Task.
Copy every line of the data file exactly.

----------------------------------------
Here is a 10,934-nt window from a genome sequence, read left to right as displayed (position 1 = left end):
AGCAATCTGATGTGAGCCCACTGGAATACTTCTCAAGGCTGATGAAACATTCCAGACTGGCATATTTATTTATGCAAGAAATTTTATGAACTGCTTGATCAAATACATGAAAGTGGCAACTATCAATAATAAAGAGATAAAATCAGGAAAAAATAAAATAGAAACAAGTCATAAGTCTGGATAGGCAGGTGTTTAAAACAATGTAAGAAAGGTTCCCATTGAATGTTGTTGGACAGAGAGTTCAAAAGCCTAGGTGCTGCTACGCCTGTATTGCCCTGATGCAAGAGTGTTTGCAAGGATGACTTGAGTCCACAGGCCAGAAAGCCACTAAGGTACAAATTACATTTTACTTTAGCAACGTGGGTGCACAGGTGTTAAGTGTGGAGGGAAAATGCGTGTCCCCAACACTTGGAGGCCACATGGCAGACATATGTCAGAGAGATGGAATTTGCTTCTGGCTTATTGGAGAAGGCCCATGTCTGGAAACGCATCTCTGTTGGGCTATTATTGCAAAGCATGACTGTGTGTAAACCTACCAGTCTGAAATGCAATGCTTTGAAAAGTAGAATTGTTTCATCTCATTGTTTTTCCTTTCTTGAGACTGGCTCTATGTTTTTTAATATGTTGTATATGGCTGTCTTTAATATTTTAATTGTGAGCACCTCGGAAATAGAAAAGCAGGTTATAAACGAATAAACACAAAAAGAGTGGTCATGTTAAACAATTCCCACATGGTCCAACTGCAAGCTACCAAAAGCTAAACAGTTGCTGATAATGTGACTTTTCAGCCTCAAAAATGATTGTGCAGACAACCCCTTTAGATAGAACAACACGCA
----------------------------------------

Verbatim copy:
Here is a 10,934-nt window from a genome sequence, read left to right as displayed (position 1 = left end):
AGCAATCTGATGTGAGCCCACTGGAATACTTCTCAAGGCTGATGAAACATTCCAGACTGGCATATTTATTTATGCAAGAAATTTTATGAACTGCTTGATCAAATACATGAAAGTGGCAACTATCAATAATAAAGAGATAAAATCAGGAAAAAATAAAATAGAAACAAGTCATAAGTCTGGATAGGCAGGTGTTTAAAACAATGTAAGAAAGGTTCCCATTGAATGTTGTTGGACAGAGAGTTCAAAAGCCTAGGTGCTGCTACGCCTGTATTGCCCTGATGCAAGAGTGTTTGCAAGGATGACTTGAGTCCACAGGCCAGAAAGCCACTAAGGTACAAATTACATTTTACTTTAGCAACGTGGGTGCACAGGTGTTAAGTGTGGAGGGAAAATGCGTGTCCCCAACACTTGGAGGCCACATGGCAGACATATGTCAGAGAGATGGAATTTGCTTCTGGCTTATTGGAGAAGGCCCATGTCTGGAAACGCATCTCTGTTGGGCTATTATTGCAAAGCATGACTGTGTGTAAACCTACCAGTCTGAAATGCAATGCTTTGAAAAGTAGAATTGTTTCATCTCATTGTTTTTCCTTTCTTGAGACTGGCTCTATGTTTTTTAATATGTTGTATATGGCTGTCTTTAATATTTTAATTGTGAGCACCTCGGAAATAGAAAAGCAGGTTATAAACGAATAAACACAAAAAGAGTGGTCATGTTAAACAATTCCCACATGGTCCAACTGCAAGCTACCAAAAGCTAAACAGTTGCTGATAATGTGACTTTTCAGCCTCAAAAATGATTGTGCAGACAACCCCTTTAGATAGAACAACACGCA